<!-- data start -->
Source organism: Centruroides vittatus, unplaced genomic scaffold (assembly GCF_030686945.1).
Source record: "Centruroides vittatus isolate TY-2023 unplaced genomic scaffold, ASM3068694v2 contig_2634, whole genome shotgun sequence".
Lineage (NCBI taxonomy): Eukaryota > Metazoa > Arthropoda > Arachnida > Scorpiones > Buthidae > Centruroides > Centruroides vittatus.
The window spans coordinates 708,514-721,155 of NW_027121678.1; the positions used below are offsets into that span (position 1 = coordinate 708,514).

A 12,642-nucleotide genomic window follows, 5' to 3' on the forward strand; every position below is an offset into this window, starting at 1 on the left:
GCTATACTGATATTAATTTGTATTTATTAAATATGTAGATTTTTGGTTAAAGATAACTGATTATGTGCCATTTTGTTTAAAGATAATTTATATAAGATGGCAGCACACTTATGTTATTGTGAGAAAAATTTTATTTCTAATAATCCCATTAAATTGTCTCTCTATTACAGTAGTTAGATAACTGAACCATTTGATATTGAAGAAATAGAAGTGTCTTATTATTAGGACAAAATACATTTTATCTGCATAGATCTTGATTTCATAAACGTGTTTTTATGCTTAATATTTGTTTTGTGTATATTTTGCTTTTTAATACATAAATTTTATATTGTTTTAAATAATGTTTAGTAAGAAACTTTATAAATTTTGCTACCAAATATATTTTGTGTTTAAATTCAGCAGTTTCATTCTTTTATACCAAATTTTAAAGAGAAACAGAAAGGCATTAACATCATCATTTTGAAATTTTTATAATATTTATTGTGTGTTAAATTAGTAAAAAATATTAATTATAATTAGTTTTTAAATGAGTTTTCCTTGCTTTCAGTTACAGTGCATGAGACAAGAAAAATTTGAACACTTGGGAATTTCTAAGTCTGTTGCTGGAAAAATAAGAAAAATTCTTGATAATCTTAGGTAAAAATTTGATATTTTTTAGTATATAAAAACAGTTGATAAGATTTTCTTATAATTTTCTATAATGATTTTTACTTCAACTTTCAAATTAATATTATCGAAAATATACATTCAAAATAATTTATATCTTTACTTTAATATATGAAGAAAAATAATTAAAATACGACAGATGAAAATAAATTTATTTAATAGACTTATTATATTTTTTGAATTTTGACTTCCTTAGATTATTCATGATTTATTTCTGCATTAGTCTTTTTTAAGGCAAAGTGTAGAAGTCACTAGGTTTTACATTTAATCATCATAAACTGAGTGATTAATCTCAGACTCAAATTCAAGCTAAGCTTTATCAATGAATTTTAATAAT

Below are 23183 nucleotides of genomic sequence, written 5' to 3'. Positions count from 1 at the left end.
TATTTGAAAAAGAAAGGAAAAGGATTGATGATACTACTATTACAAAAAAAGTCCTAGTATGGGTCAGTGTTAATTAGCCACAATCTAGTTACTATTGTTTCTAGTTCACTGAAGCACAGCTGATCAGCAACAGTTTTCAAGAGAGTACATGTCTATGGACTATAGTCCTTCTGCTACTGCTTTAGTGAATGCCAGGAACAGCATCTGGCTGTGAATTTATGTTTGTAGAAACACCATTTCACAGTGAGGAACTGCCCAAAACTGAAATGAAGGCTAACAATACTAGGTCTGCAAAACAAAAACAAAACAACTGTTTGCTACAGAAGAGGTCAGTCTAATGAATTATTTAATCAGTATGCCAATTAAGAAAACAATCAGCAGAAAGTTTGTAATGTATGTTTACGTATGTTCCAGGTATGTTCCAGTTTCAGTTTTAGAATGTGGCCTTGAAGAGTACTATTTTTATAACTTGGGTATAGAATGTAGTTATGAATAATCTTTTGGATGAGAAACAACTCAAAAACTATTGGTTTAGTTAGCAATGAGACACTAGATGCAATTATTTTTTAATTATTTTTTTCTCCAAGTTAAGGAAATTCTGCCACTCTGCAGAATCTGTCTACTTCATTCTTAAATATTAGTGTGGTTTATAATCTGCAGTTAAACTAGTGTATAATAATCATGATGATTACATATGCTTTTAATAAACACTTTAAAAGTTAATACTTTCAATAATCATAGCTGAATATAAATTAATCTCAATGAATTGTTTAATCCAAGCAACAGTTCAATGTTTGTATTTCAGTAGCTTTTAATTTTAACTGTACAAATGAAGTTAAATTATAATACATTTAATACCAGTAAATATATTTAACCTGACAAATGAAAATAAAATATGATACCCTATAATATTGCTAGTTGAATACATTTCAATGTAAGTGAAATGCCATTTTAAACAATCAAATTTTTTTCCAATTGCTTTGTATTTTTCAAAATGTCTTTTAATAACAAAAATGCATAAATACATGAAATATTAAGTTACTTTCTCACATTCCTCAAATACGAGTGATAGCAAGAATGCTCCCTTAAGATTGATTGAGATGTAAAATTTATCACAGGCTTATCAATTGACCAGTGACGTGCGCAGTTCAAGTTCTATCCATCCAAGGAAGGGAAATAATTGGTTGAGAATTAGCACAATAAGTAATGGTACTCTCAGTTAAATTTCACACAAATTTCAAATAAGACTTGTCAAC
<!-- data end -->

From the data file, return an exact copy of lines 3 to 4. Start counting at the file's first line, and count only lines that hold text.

Lineage (NCBI taxonomy): Eukaryota > Metazoa > Arthropoda > Arachnida > Scorpiones > Buthidae > Centruroides > Centruroides vittatus.
The window spans coordinates 708,514-721,155 of NW_027121678.1; the positions used below are offsets into that span (position 1 = coordinate 708,514).